St. George, Martyr

(c. 303 AD)

St. George the Martyr has been venerated for centuries by Christians of both East and West. It is commonly thought that he met his death at Lydda in Palestine early in the fourth century. By the early Middle Ages his tomb at Lydda was a center of pilgrimage, and many churches were given his name. But as early as 496 A.D. a list of recognized saints put out under Pope Gelasius frankly called him one of those saints “whose names are justly reverenced among men, but whose acts are known only to God.”

You may ask, “How could a saint’s life be so unknown, even less than two centuries after his death?” There are many possible reasons. The main reason, perhaps, is that while he was great in God’s eyes, he was not so important in human eyes to have left any personal records. Furthermore, in a society where few people are literate, what records there are often perish.

A parallel may help us understand. I ask readers who are interested in their family trees, “What do you know about the lives of your ancestors before they left the old country?” Next to nothing, I’ll bet.

Now, when a barely-known person becomes famous, the spinners of tales often try to fashion a biography of him. This was especially true of ancient Christian saints. Composers of legends seemed to think that so long as the fictions they devised were edifying, their historical truth did not matter.

St. George proved to be a real challenge to many creators of legends. The full-fledged popular “life” of St. George appeared in the “Golden Legend,” a highly popular collection of saints’ legends edited in the 13th century by the Italian, Bl. James de Voragine.

According to the Golden Legend, George was a knight who lived in the Mideast. One day when he rode into a Libyan town called Sylene, he found the townsfolk in a panic of fright. A fierce dragon dwelt in a nearby swamp. They had tried to kill him, but his fiery breath fended them off.

Finally he became their master, demanding to be fed by them. When they ran out of sheep (two per day), he insisted on human victims. These victims were chosen by lots, and on the day of Sir George’s arrival the short draw had gone to the king’s own daughter, who was even then walking to her doom.

George set out at once to rescue the princess. He attacked the beast fearlessly and skewered it with his spear, wounding it severely. Then he asked the rescued princess for her sash girdle. Having put it around the neck of the dragon, he told her to lead it back into town. The old wounded dragon went along meekly, no longer breathing flames. St. George told the Sylenians not to fear. He said he would put the monster out of its misery if the king and his subjects would agree to accept Christianity. They were all happy to comply, so over 15,000 were baptized then and there. Then the knight dispatched the dying animal. It took four carts to carry off the four quarters into which his body had to be cut. The King of Sylene then offered George the richest rewards; but he declined any recompense, advising the monarch to apply the money instead to Christian purposes.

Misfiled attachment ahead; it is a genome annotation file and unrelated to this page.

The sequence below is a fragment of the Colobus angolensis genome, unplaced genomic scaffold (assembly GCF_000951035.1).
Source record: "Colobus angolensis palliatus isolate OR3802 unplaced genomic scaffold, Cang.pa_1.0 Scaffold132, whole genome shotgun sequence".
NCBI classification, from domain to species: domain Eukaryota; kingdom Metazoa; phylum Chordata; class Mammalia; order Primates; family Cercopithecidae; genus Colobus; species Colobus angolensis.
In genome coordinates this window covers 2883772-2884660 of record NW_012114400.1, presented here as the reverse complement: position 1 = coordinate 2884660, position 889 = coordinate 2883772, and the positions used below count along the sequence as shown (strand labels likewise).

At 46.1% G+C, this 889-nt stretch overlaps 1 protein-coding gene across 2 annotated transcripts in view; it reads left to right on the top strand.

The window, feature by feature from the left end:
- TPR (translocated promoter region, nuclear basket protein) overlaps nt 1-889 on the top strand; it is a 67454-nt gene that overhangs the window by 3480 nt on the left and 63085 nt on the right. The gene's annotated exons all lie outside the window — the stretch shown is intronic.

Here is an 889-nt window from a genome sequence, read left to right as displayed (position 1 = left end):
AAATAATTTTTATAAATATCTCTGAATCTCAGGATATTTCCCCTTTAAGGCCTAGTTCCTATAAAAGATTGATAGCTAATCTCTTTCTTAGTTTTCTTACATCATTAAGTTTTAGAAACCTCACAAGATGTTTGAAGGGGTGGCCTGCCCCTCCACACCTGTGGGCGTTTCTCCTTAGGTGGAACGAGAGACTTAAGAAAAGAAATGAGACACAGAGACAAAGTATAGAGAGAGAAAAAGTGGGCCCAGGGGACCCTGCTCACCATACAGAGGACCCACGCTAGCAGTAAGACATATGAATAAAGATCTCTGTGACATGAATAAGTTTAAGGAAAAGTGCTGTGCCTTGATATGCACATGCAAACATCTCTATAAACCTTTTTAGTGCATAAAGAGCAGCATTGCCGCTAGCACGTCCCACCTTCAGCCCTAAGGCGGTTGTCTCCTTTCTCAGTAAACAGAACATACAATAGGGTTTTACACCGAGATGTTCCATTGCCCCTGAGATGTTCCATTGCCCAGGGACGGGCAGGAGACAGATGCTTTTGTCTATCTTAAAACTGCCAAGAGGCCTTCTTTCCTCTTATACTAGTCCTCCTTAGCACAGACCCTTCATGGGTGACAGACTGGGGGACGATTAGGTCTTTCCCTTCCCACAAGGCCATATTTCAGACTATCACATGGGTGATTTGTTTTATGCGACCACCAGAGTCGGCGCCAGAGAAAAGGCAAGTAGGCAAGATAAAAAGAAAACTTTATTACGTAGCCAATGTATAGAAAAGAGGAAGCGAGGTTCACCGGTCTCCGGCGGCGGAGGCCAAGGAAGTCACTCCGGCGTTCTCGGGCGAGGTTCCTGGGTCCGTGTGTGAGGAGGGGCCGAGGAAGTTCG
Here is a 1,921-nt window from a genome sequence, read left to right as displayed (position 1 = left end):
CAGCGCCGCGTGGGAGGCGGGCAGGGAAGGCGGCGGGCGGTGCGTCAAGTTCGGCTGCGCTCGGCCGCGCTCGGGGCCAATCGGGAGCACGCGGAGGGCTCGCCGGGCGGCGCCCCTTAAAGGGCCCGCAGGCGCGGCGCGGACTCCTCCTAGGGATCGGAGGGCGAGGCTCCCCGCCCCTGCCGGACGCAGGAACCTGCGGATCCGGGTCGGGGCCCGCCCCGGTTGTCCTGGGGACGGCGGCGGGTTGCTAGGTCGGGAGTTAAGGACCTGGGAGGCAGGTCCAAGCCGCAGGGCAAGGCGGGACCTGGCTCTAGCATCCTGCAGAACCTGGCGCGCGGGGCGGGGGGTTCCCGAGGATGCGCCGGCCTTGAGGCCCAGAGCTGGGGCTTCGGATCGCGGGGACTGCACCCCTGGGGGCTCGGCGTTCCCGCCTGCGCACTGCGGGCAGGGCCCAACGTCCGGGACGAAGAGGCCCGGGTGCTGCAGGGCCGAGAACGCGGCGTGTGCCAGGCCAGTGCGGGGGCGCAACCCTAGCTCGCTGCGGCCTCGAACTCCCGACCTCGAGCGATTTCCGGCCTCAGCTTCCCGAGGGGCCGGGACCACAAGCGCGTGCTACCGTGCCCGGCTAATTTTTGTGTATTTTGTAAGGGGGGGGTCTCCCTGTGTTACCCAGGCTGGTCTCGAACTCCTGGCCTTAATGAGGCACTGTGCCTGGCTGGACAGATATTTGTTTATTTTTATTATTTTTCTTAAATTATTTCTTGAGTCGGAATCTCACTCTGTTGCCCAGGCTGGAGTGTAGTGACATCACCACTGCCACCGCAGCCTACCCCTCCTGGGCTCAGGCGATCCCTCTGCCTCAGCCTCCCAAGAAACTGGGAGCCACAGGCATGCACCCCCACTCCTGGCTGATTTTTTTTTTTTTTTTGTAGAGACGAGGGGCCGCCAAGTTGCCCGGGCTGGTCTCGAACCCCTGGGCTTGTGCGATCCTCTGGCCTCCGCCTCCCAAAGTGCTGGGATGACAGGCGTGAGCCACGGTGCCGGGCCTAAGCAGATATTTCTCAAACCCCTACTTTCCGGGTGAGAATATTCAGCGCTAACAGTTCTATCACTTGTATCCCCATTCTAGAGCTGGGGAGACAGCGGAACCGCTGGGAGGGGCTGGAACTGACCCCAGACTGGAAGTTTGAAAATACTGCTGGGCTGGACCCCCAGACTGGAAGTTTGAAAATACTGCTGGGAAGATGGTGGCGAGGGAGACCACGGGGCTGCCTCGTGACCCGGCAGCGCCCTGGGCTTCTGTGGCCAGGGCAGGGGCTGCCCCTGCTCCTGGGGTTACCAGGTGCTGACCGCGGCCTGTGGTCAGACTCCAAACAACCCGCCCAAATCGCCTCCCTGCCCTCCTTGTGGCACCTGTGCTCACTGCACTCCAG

This dragon episode was a late addition to the Georgian legend. Earlier narratives represented him as being saved miraculously from three earlier attempts to execute him; and as achieving by prayer the collapse of a pagan temple upon its votaries. The Roman magistrate was able to have the saint beheaded, but after having done so he himself was struck dead by lightning. All this melodrama marks the whole narrative as a folk tale. The Walt Disney producers could have made a good movie out of it!

The real saint, however unfamiliar, had meanwhile gained in popularity. Perhaps because he was thought to have been a military man, he became a favorite of the Western knights engaged from the eleventh century on in the Crusades. Today he is patron saint of (Russian) Georgia, Portugal, Aragon, Lithuania, and particularly, England, where his feast was once even a holy day of obligation. Six British monarchs have borne his name, and his red cross is a part of the British flag.

When we pray to the saints, therefore, we don’t need to know their life stories. Friendship with them is a person-to-person affair.

–Father Robert F. McNamara

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